Seawater sampling is conducted to assess if pollution exists at values above the national threshold in waters that are not directly affected by sources of direct pollution. Shellfish harvesting waters in Virginia are grouped into 101 “Growing Areas” by DSS. Within these growing areas, there are more than 2,500 sampling stations. Each sampling station is sampled 6-9 times per year and water samples are analyzed for fecal bacteria. Formal evaluations of shellfish growing areas are conducted annually using systematic random sampling.

For a more detailed explanation of systematic random sampling, watch this video from VDH DSS.


Contact DSS:  Adam Wood (804-577-4007) or Daniel Powell (804-864-7480)



All licensed shellfish harvesters must sell product to a certified shellfish dealer. You are considered a certified shellfish dealer if you hold a Certificate of Inspection (COI) from the Virginia Department of Health, Division of Shellfish Safety and Waterborne Hazards (DSS). Additionally, anyone that buys shellfish from Virginia and processes them in anyway, either by shucking, repacking, retagging, relabeling, or reshipping, must receive a COI.  Types of certified shellfish dealers range from the more simple handling of shellstock  to the more complex shucker-packer certification.  Certification requirements are outlined in the National Shellfish Sanitation Program Model Ordinance (NSSP MO) and Virginia Code 12VAC5-150.  All states must participate in the NSSP in order to safely harvest, handle, and ship bivalve molluscan shellfish interstate for consumption.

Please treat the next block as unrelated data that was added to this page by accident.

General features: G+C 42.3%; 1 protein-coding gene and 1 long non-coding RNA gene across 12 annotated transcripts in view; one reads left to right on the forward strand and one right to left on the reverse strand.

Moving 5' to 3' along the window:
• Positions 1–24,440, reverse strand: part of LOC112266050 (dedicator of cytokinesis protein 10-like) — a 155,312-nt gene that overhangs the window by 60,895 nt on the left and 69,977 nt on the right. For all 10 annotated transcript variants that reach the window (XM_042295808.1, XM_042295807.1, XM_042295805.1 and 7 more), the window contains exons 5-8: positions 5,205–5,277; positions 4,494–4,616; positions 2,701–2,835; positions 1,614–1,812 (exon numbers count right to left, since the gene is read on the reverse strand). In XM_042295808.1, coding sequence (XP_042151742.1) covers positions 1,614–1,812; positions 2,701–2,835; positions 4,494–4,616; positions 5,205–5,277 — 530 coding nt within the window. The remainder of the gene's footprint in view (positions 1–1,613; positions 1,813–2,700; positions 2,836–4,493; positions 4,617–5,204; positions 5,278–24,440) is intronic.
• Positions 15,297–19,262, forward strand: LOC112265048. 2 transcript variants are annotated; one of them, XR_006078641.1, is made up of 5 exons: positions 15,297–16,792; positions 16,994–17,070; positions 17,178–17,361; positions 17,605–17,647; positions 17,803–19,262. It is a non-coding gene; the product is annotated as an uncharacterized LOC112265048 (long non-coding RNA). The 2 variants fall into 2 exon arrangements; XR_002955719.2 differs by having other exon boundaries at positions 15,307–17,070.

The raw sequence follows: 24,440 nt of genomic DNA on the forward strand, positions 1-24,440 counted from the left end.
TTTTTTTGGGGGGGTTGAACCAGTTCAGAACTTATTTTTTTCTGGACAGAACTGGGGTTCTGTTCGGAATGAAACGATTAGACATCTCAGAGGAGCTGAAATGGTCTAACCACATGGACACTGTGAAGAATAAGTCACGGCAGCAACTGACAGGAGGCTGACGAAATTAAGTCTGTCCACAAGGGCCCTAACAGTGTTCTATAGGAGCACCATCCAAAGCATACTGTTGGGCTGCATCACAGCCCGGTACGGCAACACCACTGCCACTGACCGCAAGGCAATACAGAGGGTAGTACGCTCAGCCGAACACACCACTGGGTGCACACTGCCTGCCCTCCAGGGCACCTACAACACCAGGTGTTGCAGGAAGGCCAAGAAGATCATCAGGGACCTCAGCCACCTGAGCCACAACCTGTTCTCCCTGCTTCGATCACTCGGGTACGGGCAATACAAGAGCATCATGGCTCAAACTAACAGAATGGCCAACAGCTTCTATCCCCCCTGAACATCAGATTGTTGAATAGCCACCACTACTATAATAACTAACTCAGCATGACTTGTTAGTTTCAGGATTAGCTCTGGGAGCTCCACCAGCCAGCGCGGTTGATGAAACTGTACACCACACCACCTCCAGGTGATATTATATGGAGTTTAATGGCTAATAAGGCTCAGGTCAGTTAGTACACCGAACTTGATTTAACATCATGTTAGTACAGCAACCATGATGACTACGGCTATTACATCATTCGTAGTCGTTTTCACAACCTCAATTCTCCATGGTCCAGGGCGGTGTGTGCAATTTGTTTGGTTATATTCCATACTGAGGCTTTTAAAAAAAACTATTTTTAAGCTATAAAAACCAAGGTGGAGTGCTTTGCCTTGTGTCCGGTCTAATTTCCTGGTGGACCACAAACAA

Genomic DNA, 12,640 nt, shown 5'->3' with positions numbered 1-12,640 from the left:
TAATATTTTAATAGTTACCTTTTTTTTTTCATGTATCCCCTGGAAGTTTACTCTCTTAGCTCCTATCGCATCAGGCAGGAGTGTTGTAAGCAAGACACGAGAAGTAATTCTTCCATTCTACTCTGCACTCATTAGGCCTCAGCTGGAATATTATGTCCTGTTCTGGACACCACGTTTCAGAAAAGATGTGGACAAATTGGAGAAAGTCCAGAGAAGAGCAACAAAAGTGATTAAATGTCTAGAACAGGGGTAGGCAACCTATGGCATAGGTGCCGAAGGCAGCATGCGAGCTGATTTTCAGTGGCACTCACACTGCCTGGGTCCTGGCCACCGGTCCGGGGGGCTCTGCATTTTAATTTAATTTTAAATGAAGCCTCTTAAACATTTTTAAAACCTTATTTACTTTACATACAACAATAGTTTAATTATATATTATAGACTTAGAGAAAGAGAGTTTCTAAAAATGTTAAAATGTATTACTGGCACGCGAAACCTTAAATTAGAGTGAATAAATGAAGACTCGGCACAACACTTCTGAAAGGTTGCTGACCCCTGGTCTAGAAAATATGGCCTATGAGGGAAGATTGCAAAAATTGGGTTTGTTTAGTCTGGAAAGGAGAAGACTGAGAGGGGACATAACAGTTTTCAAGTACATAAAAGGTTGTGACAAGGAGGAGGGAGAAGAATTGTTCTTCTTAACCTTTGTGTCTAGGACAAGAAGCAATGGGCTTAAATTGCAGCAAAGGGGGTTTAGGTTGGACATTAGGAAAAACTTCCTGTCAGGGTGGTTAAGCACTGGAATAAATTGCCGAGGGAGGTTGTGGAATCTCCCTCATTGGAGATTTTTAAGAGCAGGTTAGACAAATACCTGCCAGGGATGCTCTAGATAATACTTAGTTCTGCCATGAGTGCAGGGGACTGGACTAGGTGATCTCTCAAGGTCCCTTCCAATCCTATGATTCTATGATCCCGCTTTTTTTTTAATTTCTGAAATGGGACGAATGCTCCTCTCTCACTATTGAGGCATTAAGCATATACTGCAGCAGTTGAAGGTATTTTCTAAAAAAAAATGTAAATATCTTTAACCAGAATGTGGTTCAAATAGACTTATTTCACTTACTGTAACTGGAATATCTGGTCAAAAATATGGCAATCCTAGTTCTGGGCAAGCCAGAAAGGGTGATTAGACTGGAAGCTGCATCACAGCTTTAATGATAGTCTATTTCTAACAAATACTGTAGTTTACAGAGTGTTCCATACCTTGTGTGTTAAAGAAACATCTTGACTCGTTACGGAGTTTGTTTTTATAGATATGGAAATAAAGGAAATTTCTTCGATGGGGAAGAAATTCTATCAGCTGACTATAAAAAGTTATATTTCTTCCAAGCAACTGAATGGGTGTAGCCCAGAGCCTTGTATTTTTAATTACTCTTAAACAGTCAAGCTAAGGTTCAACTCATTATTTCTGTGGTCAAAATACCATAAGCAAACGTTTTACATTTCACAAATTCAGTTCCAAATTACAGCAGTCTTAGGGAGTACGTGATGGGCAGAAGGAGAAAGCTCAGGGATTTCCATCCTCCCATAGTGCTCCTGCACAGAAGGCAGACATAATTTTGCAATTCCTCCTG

The first step before purchasing equipment or constructing your shellfish processing area, is PLANNING.  Map out your process from start to finish – from the harvest and landing to washing and grading – to transport and final sale. Next, COMMUNICATE your plan with your local DSS field office.  DSS will assign you a Shellfish Specialist to provide you with application materials and ensure your plans are in compliance with current regulations. It’s important to keep in mind that you may be subject to additional regulation, such as local zoning ordinances or other agency regulations depending on the scope of the proposed facility.